Saint Andrew’s School

During a visit to the Bahamas a few years ago, rising junior and Saint Andrew’s lacrosse player Jack Ewen and his friend Brady Labell took something a cab driver said to heart.

“He said kids in the Bahamas want sports and they don’t have much to do,” said Labell. “We wanted to bring the idea of lacrosse to the Bahamas because it’s the sport we love and the only sport we play.”

That friendly discussion launched a spirited exchange of ideas between the two student athletes, who have been playing lacrosse since first grade.

Spurred by a passion for their sport, the young men worked with Saint Andrew’s assistant lacrosse coach and faculty member RJ Dawson to identify a community center that served underprivileged students in the Bahamas, ranging in age from 5 – 17. The result was the launch of the nonprofit organization, One Lacrosse Bahamas. Click here to view coverage of their organization, which was featured this summer in the Bahamas’ Eyewitness News 5.

Ewen and Labell worked with Dawson to compose an informative and historical presentation about lacrosse in 2020.

“We gave the students a 10-minute background lesson about lacrosse and how it connects to Native Americans and we shared our personal story about what we loved about the game of lacrosse,” said Ewen.

However, due to social distancing restrictions required during the arc of the COVID-19 pandemic in 2020, the two friends were able to share their presentation with Bahamian students one year later, during the summer of 2021.

The student athletes’ message ranged from the social-emotional aspects of the sport, and how the sport has made them better people and players, to the more fundamental aspects of the game—scooping the ground ball, passing, and throwing.

And while the two spent most of their physical time teaching on the fields, they were also taking in profound points of learning themselves.

“Some of the kids in our camp don’t have running water or electricity and the kids and their families literally have to fill two-gallon jugs and carry them back to their houses to use for bathing and drinking water,” said Labell.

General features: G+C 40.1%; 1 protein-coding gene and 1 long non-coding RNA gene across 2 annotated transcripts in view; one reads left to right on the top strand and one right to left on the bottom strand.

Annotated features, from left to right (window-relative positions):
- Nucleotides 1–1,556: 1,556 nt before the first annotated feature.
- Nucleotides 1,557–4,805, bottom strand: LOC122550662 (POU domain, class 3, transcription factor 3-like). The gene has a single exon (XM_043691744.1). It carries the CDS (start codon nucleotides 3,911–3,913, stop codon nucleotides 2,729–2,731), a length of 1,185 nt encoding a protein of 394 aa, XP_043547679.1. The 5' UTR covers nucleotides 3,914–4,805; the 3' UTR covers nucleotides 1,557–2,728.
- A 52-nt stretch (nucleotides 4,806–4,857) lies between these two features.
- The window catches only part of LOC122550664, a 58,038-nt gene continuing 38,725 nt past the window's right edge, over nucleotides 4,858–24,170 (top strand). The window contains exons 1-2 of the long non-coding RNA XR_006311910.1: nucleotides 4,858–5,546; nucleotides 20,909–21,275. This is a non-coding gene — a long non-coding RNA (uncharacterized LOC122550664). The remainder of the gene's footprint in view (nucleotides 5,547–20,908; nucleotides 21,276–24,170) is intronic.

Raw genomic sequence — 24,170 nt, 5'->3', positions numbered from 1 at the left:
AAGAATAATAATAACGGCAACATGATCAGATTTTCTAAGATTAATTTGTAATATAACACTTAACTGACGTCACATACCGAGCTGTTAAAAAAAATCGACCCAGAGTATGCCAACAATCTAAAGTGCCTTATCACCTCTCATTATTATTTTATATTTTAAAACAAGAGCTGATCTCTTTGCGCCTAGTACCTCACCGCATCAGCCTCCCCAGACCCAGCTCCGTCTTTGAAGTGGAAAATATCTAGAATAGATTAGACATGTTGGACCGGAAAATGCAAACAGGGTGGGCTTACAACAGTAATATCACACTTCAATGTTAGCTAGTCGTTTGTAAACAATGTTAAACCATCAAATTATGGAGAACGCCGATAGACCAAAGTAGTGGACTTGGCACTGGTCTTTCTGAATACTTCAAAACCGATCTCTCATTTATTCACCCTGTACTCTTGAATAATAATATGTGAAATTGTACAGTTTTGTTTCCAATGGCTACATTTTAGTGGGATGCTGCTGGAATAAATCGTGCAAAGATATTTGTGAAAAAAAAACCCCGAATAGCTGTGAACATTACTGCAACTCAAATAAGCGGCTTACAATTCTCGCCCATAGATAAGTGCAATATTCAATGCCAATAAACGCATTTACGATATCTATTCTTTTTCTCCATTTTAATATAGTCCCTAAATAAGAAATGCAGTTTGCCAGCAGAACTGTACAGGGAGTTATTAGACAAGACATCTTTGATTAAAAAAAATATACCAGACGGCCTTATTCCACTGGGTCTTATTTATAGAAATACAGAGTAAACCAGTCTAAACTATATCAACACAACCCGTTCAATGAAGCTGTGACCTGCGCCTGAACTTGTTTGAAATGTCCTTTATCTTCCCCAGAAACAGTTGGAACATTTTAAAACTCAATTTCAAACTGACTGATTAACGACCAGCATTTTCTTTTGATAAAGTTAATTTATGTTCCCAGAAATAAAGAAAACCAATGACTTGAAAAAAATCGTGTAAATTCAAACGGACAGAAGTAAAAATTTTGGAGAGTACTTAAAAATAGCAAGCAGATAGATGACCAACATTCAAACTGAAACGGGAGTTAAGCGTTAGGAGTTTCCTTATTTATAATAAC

Dawson said the athletic project represents so much of what Saint Andrew’s athletic program seeks to promote among student-athletes.

“It is all about developing passion and taking that passion and sharing it with others,” said Dawson. “To see the smiles on the campers’ faces each day, we know that we met the objectives we set out to accomplish.”

Labell said he expanded his knowledge about the breadth of the experiences and home lives of the students he coached. While they were eager to learn something new, he and Ewen were learning right along with them.

“They loved it more than we thought they would love it,” said Ewen. “I think they loved getting out of the community and playing with their friends.”

While Ewen and Labell to return to school, they hope the success of their nonprofit continues as Bahamian coaches on the ground who worked with Ewen and Labell this summer organize weekly games for the Bahamian students. And, as interest grows in the island country, Ewen and Labell said they hope to build upon the interest in One Lacrosse Bahamas throughout their junior year by sharing the news with their peers and encouraging them to join them in supporting the gift of sport.

“The first week of our program in the Bahamas was a success but we feel we can grow this into something even bigger,” said Labell.

Ewen and Labell are scheduled to return to the Bahamas over winter break for a two-week camp and continue to grow the lacrosse program as well as the community needs for the program participants.